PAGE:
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Explorer Cafe Spring 2021: March 17
Serious Cartoons: What Can Animated Films Teach Us About How We Treat Animals?
part of the ongoing Serious Cartoons series
The Animated Bestiary
Publication Date: 2008-11-28
From Mouse to Mermaid
Elizabeth Bell (Editor); Lynda Haas (Editor); Laura Sells (Editor)
Publication Date: 1995-10-01
Reading the Rabbit
Kevin S. Sandler
Call Number: NC1766.U52 W37365 1998 c.2, 3rd FLOOR
Publication Date: 1998-06-01
Dissertations and Theses
Bliss, Gillian E. "Redefining the Anthropomorphic Animal in Animation.", Loughborough University (United Kingdom), 2017
Men and Beasts | Anthropomorphism in Character Animation.by Joseph Learoyd
A discussion about the use of anthroporphism in the animation, and how humanising animals allows us to explore darker, adult themes in a lighter tone.
The Evolution of Anthropomorphism in Animated Films. March 13, 2016
. . . According to the Oxford dictionary, anthropomorphism is the attribution of human traits, emotions and intentions to non-human entities. This means that pretty much every animal in every cartoon ever is anthropomorphized to some degree.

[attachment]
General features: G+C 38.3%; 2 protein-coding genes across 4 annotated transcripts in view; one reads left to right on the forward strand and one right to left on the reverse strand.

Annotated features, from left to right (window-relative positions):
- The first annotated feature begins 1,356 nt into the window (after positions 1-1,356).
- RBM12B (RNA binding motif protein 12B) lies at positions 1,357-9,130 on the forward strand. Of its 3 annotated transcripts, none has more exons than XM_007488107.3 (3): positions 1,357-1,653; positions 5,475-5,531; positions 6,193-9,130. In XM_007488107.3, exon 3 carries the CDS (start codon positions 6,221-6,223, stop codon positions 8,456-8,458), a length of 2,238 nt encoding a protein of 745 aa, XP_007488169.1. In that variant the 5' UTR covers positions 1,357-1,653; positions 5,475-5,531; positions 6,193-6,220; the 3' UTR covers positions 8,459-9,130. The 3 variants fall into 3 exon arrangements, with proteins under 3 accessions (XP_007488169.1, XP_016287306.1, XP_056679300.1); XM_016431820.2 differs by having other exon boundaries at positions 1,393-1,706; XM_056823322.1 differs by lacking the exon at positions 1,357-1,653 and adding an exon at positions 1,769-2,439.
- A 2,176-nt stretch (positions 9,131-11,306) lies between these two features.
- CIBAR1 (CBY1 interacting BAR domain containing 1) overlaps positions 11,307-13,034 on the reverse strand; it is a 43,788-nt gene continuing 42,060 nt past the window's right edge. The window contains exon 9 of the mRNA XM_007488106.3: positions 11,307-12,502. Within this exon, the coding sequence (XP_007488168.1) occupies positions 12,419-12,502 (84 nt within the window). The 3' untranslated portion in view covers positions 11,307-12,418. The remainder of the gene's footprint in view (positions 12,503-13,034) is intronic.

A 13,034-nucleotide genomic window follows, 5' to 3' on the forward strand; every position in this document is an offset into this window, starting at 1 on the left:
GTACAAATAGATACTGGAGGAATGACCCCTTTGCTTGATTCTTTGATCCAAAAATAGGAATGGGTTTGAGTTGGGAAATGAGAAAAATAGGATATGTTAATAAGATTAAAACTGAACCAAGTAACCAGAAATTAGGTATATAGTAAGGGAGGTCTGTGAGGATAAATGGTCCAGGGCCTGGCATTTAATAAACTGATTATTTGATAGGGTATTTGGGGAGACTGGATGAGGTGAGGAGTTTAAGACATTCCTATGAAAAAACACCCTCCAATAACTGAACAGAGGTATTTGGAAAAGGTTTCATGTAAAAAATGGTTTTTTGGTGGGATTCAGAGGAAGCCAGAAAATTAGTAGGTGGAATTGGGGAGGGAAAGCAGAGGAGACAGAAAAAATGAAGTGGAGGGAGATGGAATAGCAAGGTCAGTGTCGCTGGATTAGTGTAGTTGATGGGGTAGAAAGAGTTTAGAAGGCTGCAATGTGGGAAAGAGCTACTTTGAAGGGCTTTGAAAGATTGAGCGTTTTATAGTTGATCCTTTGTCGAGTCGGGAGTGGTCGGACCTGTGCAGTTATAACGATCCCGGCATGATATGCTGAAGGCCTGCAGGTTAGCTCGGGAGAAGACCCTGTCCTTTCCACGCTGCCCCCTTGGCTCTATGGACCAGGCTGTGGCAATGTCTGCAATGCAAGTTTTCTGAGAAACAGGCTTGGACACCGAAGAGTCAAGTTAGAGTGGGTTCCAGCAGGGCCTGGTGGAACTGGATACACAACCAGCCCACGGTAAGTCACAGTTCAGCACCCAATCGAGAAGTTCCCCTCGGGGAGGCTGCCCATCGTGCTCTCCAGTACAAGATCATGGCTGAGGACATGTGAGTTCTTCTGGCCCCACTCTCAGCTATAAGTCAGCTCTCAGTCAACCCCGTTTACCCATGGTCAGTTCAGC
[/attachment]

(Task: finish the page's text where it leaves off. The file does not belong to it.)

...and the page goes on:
Anthropomorphic Animals and Their Use in Cartoons and Comics - The Bad Webcomics Wiki.
Cooper, T. P. (2014). Walt at war – animation, transformation and indoctrination: The hypothetical image of Disney’s animal soldiers. Animation : An Interdisciplinary Journal, 9(3), 333-351. https://doi.org/10.1177/1746847714546251
Holliday, C. (2016). ‘I’m Not a Real Boy, I’m a Puppet’: Computer-Animated Films and Anthropomorphic Subjectivity. Animation, 11(3), 246–262. https://doi.org/10.1177/1746847716661456
Dydynski, J. M., & Mäekivi, N. (2019). Darwin’s antithesis revisited – a zoosemiotic perspective on expressing emotions in animals and animal cartoon characters. Sign Systems Studies, 47(1/2), 205-233. https://doi.org/10.12697/SSS.2019.47.1-2.08
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